Otherwise, it was a productive appointment. It is actually kind of comforting to know that Patrick’s been assigned a transplant nurse coordinator here in town who can get us a doctor quickly is Patrick needed things. They’ll also be watching Patrick’s weekly labs and making phone calls to doctors, the Nebraska transplant team, and us if anything looks off.

Dr. Jackson and I talked about getting orders in place for Patrick to be able to go back to school part-time. He needs to write a letter summarizing what Patrick’s medical and nursing needs will be as he goes back to school. So we talked about my goals and how what he wrote could help with those. He said would recommend for nursing support for Patrick because, as he put it, a multivisceral transplant makes him “one of the most complex patients in the valley.” I wonder how the district will interpret this. I’ve been trying to get an appointment to talk about and plan for Patrick to transition back to school and need this doctor’s letter first because the district trying to figure out what services he needs to attend school and where he’ll go that those can be offered.

Anyway – in brief summary, this is what the school year is looking at right now at our house.

With a lot of Bob the Builder in the background. Patrick rediscovered Bob the Builder this week. He is thrilled to find that he already owns Bob the Builder toys. He doesn’t remember this was his favorite show when he was 2.

I’m trying to figure out how to make Bob the Builder do math. Surely that would increase the incentive and willingness to work at it. Patrick hates math because counting is boring. (And hard in the midst of his ADHD and brain injury.)

Oh, P.S. As I cleaned off my car this morning, I was pretty sure that that much snow overnight would have shut down Nebraska school. Kudos to Utahns for being hard-core in all sorts of weather.

Another IEP meeting behind us.

I feel like a huge weight has been taken off of my chest. Although we have always been very blessed with a caring and cooperative IEP time, hammering out an IEP that meets Patrick’s many needs is no small feat. And this year, with everyone on the IEP team, except the classroom teacher, being brand new to us, I was especially worried.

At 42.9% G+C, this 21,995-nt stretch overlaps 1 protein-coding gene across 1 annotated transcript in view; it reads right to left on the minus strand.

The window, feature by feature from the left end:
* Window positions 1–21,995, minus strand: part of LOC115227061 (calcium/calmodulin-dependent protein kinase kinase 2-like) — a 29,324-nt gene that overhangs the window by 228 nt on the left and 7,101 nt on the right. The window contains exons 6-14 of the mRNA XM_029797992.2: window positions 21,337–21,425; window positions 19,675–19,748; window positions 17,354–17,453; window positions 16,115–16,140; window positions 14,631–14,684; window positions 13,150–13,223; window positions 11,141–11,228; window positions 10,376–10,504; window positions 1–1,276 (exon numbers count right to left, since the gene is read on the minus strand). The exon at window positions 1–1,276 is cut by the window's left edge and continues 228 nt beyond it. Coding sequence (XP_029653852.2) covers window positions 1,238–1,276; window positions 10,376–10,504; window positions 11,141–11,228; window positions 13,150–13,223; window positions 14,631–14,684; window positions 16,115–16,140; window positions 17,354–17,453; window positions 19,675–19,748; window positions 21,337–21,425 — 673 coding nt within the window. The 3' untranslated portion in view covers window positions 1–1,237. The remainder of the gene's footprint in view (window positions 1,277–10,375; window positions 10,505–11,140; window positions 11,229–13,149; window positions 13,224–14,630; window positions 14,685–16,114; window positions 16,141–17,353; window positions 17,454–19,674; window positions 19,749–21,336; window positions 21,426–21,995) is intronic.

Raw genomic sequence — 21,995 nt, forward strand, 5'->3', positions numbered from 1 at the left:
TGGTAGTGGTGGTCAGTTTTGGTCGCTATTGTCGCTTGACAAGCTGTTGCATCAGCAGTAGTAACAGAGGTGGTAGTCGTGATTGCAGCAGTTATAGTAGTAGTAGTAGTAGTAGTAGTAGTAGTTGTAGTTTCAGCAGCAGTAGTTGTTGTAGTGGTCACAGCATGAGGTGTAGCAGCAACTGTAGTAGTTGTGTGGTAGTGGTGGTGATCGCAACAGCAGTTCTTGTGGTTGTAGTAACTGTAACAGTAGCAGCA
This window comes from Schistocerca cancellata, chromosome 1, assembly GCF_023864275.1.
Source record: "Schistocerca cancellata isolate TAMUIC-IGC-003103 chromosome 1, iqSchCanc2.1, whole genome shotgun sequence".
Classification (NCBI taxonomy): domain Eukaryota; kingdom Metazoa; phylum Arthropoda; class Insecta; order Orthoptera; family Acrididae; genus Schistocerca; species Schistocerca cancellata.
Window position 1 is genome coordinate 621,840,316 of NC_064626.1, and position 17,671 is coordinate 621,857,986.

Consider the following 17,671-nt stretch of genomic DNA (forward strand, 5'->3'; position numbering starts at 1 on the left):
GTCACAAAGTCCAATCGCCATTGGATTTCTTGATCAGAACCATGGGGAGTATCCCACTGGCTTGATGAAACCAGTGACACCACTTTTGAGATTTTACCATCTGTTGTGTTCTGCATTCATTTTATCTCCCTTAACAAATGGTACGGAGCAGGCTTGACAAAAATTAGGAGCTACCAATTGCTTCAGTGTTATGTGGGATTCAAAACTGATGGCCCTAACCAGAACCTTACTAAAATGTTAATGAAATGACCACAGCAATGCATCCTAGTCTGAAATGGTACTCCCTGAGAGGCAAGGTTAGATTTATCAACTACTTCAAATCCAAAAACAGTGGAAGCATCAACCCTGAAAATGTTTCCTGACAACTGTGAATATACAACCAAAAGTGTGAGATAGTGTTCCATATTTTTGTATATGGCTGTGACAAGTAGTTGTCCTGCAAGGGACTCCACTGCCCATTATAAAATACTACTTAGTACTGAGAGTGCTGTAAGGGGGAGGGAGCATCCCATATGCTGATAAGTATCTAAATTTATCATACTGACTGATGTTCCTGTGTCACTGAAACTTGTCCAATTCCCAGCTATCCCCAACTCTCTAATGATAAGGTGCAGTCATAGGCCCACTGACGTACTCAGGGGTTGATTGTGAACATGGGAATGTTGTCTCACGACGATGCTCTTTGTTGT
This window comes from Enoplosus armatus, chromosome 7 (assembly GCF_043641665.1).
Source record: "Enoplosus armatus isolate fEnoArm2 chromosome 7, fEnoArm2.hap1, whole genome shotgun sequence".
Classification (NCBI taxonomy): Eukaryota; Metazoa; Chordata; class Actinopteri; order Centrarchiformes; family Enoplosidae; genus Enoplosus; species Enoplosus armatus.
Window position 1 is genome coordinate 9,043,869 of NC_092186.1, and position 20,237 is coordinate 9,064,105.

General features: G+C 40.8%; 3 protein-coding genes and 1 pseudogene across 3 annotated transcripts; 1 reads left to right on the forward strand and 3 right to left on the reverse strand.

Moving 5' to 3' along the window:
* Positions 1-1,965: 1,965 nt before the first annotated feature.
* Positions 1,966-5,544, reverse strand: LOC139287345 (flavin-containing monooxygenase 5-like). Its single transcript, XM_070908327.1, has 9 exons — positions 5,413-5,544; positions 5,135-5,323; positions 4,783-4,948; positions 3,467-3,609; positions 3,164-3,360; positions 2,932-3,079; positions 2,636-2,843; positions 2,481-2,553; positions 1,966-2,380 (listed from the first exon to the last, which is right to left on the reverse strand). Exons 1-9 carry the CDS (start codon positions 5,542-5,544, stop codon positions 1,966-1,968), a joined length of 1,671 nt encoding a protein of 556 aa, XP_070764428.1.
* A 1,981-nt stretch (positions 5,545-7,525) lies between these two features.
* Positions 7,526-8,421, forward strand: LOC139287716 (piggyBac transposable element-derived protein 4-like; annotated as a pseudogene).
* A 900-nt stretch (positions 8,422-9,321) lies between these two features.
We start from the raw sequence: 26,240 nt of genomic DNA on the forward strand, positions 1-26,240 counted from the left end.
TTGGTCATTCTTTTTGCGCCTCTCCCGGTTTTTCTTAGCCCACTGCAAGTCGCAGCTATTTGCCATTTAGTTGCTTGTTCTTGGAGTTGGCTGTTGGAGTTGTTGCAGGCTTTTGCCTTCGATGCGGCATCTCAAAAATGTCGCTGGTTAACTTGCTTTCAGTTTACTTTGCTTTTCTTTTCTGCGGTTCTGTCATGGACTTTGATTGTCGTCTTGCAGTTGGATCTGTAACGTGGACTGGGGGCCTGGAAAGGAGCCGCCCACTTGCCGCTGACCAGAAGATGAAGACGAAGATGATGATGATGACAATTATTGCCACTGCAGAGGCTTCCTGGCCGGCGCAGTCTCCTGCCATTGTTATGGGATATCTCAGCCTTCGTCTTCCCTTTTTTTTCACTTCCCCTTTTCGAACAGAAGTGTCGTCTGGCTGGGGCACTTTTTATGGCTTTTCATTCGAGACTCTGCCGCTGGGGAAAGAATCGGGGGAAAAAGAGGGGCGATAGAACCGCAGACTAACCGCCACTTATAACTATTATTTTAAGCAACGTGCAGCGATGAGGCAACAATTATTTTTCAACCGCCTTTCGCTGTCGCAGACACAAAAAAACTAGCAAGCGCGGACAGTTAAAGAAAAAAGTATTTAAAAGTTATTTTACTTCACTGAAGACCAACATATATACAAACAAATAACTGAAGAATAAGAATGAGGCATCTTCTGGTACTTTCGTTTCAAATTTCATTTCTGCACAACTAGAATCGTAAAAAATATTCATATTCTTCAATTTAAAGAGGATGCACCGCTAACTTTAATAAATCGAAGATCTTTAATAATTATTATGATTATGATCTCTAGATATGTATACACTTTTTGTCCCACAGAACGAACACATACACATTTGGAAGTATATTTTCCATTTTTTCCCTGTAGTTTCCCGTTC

So I got dressed in my best “I’m competent” clothes, a change from my usual “I’m a special needs mom and you’re lucky I am dressed” wardrobe. I even put on makeup and did my hair. I packed a bag of toys for Patrick and brought along a stack of supporting documents for me. I stopped at the store and picked up some new puzzles for Patrick, even. Then went to Dunkin’ Donuts for goodies since the meeting was at lunch time and I wondered how at least the classroom teacher was going to manage to eat.

Then, as I was sitting waiting for Brian to meet me, I noticed that I’d mixed up my brand new jeans with an old pair of jeans with a hole in the crotch that I’d worn gardening last week. And I crossed my legs and shook it off because I couldn’t let that throw me today.

It seemed like this year’s IEP was all the more important than years past. Before, we were just making goals to help move forward his academic and developmental progress. This time we were dealing with new and worsening behavior problems as Patrick has become aware of his limitations. He wants with all his heart to fit in and make friends, and he just doesn’t have the skills and savvy to do it right. And so he’s taken to hitting, kicking, and pulling hair when he feels frustrated instead.

I had a feeling stress was building. But, I’ll be honest, I’ve been surprised and quite devastated that things got this hard this fast.

As the school year ended last year, I knew that impulsivity was getting to be more of a problem the more Patrick could do things for himself, but still couldn’t be independent. I asked his neurologist for help and he referred me to an amazing program designed to help children with developmental delays and behavioral issues.

But when I started down that path, insurance informed me that the program was through a non-contracted provider. They are a non-profit and we could maybe have made things work, but it was going to cost us more out of pocket than I expected. And, to make matters worse, their wait list was months long… all summer long in fact… just to get an evaluation.